The Ixtoc I spill occurred in warmer waters further south in the Gulf of Mexico. Water temperature has a direct impact on the recovery process following a spill. Warmer temperatures allow faster evaporation of the toxic volatile chemicals in fresh oil, rendering them less harmful. Chemical reactions such as the "weathering" of the oil and even the biochemical ones involved when microbes "munch" on the oil are affected. For every 10 degree rise in temperature, many chemical reactions double their rate. This was a big problem with the 1989 Exxon Valdez oil tanker spill in Alaska. Water temperatures there were on the order of 5 degrees Centigrade vs the 25 degrees in the region of the Ixtoc spill. More than 20 years after the Valdez spill we are still seeing negative environmental impacts in those colder waters.
We must decide as a country, and as members of a global community, whether the continual degradation of our environment, our own habitat, is an acceptable trade-off in exchange for a reliance on fossil fuels. Fortunately major oil spills like the ones mentioned here are a relatively rare phenomenon. However, they are only a small part of the environmental "cost" of using these fuels. The continual contamination of the air we breathe, the ground we walk on, the underground water supplies we rely on, and the tremendous trash burden affecting not only our landfills but our oceans as seen in the great plastic "garbage patches" that have formed in both the Pacific and Atlantic undoubtedly have a more pervasive and longer term impact on the health of our planet... and therefore us. We need to decide what risks we are willing to accept. We need to "motivate" our government to do the right thing for human beings, not just the large corporations such as the petroleum industry. A good start would be to limit legal political bribery to all candidates! What will you decide? What will you do?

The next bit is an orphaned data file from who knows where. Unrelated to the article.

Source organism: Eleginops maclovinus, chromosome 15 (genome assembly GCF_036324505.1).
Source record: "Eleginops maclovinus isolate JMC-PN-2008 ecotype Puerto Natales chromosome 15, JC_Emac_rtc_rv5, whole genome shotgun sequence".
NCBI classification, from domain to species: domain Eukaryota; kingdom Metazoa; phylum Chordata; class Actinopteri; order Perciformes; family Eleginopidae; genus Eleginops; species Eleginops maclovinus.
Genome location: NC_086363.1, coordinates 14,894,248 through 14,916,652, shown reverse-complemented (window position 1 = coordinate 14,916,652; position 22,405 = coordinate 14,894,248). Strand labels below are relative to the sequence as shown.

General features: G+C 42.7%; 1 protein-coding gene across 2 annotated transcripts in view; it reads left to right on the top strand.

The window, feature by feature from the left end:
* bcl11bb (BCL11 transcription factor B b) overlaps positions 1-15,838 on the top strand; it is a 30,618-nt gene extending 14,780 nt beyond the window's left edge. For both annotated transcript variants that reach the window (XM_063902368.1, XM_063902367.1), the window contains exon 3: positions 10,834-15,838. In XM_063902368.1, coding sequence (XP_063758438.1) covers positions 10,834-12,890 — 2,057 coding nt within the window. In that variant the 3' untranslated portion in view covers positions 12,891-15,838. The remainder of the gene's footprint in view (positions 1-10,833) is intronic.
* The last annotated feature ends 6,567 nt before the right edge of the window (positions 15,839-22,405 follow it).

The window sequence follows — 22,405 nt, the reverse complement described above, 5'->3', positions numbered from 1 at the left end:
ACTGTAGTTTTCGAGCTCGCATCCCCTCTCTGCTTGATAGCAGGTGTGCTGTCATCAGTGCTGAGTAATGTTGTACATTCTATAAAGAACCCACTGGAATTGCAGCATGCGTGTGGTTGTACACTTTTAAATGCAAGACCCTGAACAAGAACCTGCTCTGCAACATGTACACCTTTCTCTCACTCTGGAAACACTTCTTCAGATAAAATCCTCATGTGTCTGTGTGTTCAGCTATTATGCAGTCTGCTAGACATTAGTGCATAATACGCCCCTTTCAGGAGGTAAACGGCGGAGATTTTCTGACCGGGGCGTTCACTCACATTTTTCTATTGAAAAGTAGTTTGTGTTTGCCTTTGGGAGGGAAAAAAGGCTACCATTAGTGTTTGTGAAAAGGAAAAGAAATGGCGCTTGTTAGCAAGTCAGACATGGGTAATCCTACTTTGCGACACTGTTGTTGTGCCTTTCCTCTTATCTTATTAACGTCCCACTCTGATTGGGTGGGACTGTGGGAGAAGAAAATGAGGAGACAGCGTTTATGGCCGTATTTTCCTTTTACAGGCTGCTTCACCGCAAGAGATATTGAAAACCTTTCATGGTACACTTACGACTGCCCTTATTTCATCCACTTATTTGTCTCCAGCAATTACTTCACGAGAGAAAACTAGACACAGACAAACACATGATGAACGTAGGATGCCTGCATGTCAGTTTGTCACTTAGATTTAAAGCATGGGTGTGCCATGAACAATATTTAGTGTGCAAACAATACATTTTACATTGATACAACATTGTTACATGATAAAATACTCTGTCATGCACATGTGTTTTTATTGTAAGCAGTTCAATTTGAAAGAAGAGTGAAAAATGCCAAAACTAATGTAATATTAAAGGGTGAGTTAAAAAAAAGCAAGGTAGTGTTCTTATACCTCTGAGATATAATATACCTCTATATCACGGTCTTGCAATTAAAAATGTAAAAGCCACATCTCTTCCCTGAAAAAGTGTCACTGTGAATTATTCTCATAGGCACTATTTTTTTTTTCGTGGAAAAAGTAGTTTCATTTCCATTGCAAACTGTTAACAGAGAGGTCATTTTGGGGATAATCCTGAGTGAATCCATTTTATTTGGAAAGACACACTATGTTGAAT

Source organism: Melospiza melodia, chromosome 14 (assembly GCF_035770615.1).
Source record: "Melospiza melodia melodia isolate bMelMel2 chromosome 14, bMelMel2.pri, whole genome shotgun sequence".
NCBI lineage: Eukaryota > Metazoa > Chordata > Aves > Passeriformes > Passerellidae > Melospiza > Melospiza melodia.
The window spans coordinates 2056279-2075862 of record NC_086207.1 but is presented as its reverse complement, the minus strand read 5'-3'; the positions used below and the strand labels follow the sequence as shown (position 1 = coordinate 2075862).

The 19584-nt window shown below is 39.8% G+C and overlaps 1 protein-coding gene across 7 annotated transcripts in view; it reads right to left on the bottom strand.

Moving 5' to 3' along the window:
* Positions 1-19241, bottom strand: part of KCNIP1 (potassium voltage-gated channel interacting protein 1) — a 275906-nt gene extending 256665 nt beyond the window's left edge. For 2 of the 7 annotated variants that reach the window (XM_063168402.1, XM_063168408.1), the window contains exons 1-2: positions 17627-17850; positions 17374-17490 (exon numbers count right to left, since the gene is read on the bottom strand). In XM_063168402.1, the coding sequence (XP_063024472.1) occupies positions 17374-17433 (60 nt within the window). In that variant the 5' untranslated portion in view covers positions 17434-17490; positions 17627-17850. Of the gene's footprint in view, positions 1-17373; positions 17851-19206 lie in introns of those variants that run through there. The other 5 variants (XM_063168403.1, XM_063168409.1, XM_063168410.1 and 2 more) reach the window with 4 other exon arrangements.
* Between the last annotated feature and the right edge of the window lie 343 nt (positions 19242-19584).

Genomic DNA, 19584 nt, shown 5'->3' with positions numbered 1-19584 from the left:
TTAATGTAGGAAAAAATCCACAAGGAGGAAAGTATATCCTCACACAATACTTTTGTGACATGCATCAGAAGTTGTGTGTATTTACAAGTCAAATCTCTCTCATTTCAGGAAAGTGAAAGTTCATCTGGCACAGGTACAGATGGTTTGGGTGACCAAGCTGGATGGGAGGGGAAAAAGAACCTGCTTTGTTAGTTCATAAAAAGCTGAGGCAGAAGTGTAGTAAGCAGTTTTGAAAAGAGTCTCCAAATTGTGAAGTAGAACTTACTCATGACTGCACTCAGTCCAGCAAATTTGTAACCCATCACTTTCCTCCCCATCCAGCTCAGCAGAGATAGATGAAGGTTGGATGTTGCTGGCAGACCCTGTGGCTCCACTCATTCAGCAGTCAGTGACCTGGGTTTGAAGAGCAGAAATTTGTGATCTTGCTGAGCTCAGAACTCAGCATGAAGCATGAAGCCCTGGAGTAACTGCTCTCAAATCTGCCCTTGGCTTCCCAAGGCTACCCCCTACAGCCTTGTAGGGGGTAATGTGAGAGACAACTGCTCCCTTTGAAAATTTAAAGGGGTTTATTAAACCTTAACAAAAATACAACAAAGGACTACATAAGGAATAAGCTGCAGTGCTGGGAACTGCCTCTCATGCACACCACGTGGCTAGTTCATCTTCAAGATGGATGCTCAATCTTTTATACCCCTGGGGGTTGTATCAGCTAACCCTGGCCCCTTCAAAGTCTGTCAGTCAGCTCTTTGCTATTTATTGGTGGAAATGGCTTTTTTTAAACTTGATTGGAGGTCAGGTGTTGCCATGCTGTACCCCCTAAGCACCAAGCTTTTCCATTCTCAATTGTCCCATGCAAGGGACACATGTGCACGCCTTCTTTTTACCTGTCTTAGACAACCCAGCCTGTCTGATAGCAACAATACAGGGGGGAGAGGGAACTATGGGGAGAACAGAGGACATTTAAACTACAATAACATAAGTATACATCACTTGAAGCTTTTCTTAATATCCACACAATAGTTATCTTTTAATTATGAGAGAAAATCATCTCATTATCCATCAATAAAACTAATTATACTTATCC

© 2010 Dr. Bill Bushing. Watch the "Dive Dry with Dr. Bill" underwater videos on Catalina Cable TV channel 49, 10:00 AM and 5:00 PM weekdays and on Charter Communications Cable channel 33 at 7:30 PM on Tuesdays in the Riverside/Norco area. Please help me climb out of self-imposed poverty... buy my DVD's (see this link). Yes, take Dr. Bill home with you... we'll both be glad you did!
To return to the list of ALL of Dr. Bill's "Dive Dry" newspaper columns, click here.
Oil platform in the Santa Barbara Channel
This document maintained by
Dr. Bill Bushing.
Material and images © 2010 Star Thrower Educational Multimedia